Music

Fontaines D.C. – A Hero’s Death – Album Review

Fontaines D.C. have a lot riding on their shoulders. The young band from Dublin are consistently lumped in with IDLES and Shame as the one-shy Mount Rushmore of the new school post-punk revival. If I may exhaust the comparison between these bands further, IDLES knocked their sophomore out of the park with 2018’s Joy as an Act of Resistance, and they were the first of these groups up to bat. Back to Fontaines D.C. now, and their debut record Dogrel (from last year, no less) was a Mercury Prize nominee, for fucks sake. Now they have to top it? It’s almost not fair.

Dogrel was a series of candids of Ireland’s changing face. Not too political, but incredibly tuned into the social, the often ignored… the ticking inside. A breakthrough by a band filled with creative ideas, that surely would only sharpen the toolkit down the line, right? You’re up to plate… let’s get into A Hero’s Death.

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Opener ‘I Don’t Belong’ is a dead-end realisation that abruptly cuts off (and prevents continued visitation to) Memory Lane. Everything frontman Grian Chatten recollects ends the same way, wrapped in the idea that his nomad heart might be the problem. It’s a plod and it ‘goes nowhere’ in terms of paying off that plod, but if you feel that this choice does anything less than perfectly match what the song is invoking, you’re mad. ‘Love Is the Main Thing’ is a flavour much different. The endless rain of cymbals falling all over the track require you set up camp somewhere, and the simple rhyme scheme propping up the titular mantra seem a safe enough bet. Sure enough, it passes quickly.

‘Televised Mind’ is the eccentric sum-of-parts I’ve known was lurking here somewhere. With its multiple hooks and refrains, fluctuating guitar melodies and a drum performance that doesn’t stop pushing forward for ground… this is a banger at very first listen, no repeat necessary (although, if you’re offering). We discuss a world affected by the pursuit of fame, and the lies behind those glimmering enticements: “Water dreams of yesterday/ fall behind”.

The twinkly indie intro of ‘A Lucid Dream’ (a la Yeah Yeah Yeah’s ‘Maps’ for a couple of seconds) is a fake out for the upmost urgency approach. This is a manic poem. True to the nature of the subject, there’s a lot of strange and confusing imagery, and Chatten begs to make sense of this sequence of events in the few bars of quiet interlude.

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Quality of life and conscientiousness make the bulletin board on ‘You Said’. A lot’s explained in only a few repetitive verses here, and slowing down to actually enjoy yourself is the message you’re to walk away with. This is the most ‘normal’ track on the album thus far, and it’s not a bad thing… such a simple yet often unheard sentiment requires drilling in.

‘Oh Such a Spring’ is another high point. A two minute ballad, forlorn with the future… even the present… totally locked into a specific time that cannot return. Whether mourning a literal spring or passing youth is up to you, you’ll get hit both ways: “The clouds cleared up, the sun hit the sky / I watched all the folks go to work just to die / And I wish I could go back to spring again”.

Cool down section over, and it’s time for the title track. Pump up Baz Luhrmann’s ‘Everybody’s Free (To Wear Sunscreen)’, send it off to fend for itself and it sounds like this… or maybe it’s more the alien propaganda from They Live fleshed out into full sentences: “You only get one line – you better make it stick/If we give ourselves to every breath, then we’re all in the running for a hero’s death”. Inspired by the endless motivation culture we’re shrouded in, and the unspoken treatment of human life as a product, this stings where it should.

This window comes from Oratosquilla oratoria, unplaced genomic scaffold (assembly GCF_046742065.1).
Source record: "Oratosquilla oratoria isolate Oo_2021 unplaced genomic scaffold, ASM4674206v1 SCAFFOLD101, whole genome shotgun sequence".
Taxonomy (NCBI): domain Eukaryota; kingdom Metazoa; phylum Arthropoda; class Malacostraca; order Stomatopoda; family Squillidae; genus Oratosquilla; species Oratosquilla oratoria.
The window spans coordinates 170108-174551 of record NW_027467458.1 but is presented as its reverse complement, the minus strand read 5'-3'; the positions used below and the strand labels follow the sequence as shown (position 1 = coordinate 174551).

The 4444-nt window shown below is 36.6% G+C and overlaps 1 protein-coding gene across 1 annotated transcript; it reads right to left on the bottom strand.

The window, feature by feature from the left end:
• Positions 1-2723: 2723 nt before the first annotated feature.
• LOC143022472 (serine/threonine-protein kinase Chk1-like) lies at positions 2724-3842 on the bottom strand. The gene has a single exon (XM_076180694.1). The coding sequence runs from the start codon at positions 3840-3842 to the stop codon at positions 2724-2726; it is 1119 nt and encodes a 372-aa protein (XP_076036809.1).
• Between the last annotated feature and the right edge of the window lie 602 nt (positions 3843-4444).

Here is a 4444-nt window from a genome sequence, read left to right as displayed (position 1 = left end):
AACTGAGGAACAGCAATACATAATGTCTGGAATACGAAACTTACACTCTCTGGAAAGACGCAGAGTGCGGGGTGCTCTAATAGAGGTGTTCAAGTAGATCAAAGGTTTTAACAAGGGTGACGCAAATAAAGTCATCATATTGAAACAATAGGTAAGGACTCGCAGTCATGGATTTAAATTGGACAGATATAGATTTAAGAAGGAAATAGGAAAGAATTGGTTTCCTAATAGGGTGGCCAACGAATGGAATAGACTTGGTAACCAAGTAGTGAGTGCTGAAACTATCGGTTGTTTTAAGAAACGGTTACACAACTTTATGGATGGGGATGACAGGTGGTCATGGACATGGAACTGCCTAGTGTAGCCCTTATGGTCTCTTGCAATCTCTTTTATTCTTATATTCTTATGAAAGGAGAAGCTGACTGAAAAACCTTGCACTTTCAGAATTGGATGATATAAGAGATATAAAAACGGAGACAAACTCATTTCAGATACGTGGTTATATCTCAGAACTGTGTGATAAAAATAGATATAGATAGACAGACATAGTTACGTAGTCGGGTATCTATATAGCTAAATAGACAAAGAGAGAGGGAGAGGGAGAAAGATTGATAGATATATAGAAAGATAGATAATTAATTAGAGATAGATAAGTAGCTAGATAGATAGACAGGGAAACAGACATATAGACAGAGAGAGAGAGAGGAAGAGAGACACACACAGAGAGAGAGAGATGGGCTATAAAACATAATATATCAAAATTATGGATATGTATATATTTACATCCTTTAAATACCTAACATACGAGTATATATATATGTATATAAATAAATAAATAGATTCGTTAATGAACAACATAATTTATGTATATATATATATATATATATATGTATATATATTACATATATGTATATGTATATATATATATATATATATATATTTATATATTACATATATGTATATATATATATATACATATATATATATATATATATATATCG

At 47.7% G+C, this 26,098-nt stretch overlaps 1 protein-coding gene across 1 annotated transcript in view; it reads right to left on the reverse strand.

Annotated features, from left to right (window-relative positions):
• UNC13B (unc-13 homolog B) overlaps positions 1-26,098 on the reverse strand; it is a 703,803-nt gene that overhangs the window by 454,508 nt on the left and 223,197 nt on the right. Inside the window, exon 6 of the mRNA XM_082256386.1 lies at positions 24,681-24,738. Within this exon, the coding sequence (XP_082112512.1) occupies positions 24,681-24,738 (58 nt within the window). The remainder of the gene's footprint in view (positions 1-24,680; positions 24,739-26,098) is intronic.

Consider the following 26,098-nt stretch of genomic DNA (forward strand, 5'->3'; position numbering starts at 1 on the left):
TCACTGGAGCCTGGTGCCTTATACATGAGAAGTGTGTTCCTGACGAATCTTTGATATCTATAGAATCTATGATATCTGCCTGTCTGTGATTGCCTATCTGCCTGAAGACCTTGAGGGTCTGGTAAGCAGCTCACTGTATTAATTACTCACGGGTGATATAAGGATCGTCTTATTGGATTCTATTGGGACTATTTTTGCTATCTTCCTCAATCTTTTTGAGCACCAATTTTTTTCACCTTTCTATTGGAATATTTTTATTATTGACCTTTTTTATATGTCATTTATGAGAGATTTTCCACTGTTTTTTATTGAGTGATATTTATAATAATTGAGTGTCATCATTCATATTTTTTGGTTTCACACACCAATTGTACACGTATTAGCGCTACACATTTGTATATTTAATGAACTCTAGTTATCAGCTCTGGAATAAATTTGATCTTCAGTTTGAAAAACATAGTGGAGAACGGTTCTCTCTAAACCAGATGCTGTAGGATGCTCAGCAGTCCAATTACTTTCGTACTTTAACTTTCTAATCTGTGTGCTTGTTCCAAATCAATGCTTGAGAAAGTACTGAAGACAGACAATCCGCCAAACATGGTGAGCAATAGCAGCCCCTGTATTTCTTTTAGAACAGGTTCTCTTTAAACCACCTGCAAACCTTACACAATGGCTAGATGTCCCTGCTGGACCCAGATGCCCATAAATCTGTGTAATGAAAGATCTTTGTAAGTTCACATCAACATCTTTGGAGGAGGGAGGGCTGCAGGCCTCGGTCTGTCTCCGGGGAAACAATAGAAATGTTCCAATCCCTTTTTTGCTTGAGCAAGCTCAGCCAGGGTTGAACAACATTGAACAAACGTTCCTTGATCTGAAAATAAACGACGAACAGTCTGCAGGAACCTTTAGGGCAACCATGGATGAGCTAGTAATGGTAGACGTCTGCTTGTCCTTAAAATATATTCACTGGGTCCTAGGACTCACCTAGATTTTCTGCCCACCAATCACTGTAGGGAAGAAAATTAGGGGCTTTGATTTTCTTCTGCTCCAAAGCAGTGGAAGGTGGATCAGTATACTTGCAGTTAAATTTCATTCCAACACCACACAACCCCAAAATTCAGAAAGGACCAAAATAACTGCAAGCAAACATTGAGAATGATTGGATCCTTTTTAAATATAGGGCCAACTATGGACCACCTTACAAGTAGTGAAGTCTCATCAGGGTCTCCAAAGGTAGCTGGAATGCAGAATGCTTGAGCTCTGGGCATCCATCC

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‘Living in America’ snarls a steady baritone that I hear some Nick Cave in. It’s a little unremarkable save for some fun zipping lead notes, and unfortunately, that’s not the only track I feel this way about. Up comes ‘I Was Not Born’, your lighters-up stadium anthem. It has the base components. Everything is steady and the lyrics can be absorbed with a once-over. Again, fine, but, not really for me.

Penultimate offering ‘Sunny’ tries some Brian Wilson on for size during the chorus, and well, I wasn’t expecting that. It’s as easy as the life Grian’s lived, by his own token in the lyrics here, and the simplistic vocal melody adds to the 60’s feel. Watch out for that preying riff in the back, however.

‘No’ is like the runner-up to the exemplary closer. You know the one I mean. All heart and size, go big to go home kinda deal. Honestly, this is better than that would be, and not just on the part of showing discipline. It contains for my money the best lyrical output on the whole project, as Grian gives tight advice, maybe to himself, about how not to throw a pity party post-split: “There’s no living to a life where all your fears are running rife/ And you’re mugged by your belief that you owe it all to grief/ No”.

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A Hero’s Death is an outreaching arm, that’s going way beyond Dublin. I am thoroughly impressed that Fontaines D.C. have managed so easily to slip into the role of a confident and capable band willing to commit completely to each and every idea that takes their fancy. There are a few misses, naturally, but not enough to weigh down the hits – hits that I’d wager over the very best stuff on Dogrel.

I still think they’re teasing us, and haven’t yet shown their hand, but why fix what’s working? I’ll certainly stick around for another album to find out. They’ve shook up the aesthetics, re-delivered on the charm and pensivity that established their name… I say let them take the rest of the schtick, they can have it.

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